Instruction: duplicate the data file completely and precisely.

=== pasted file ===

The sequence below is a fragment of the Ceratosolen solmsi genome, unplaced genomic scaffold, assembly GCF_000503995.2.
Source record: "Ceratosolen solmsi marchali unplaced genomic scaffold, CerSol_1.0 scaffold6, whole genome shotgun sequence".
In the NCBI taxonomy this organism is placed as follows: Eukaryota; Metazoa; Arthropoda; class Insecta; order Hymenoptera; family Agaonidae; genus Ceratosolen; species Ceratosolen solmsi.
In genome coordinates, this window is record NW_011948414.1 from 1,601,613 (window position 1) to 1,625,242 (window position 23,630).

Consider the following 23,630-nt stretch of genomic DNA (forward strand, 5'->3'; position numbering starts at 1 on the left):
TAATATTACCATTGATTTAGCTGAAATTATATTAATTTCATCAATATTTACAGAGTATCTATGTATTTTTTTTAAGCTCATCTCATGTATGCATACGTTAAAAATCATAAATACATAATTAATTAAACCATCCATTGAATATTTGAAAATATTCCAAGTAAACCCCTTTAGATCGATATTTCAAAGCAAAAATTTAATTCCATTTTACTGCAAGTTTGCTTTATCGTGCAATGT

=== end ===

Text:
The sequence below is a fragment of the Ceratosolen solmsi genome, unplaced genomic scaffold, assembly GCF_000503995.2.
Source record: "Ceratosolen solmsi marchali unplaced genomic scaffold, CerSol_1.0 scaffold6, whole genome shotgun sequence".
In the NCBI taxonomy this organism is placed as follows: Eukaryota; Metazoa; Arthropoda; class Insecta; order Hymenoptera; family Agaonidae; genus Ceratosolen; species Ceratosolen solmsi.
In genome coordinates, this window is record NW_011948414.1 from 1,601,613 (window position 1) to 1,625,242 (window position 23,630).

Consider the following 23,630-nt stretch of genomic DNA (forward strand, 5'->3'; position numbering starts at 1 on the left):
TAATATTACCATTGATTTAGCTGAAATTATATTAATTTCATCAATATTTACAGAGTATCTATGTATTTTTTTTAAGCTCATCTCATGTATGCATACGTTAAAAATCATAAATACATAATTAATTAAACCATCCATTGAATATTTGAAAATATTCCAAGTAAACCCCTTTAGATCGATATTTCAAAGCAAAAATTTAATTCCATTTTACTGCAAGTTTGCTTTATCGTGCAATGT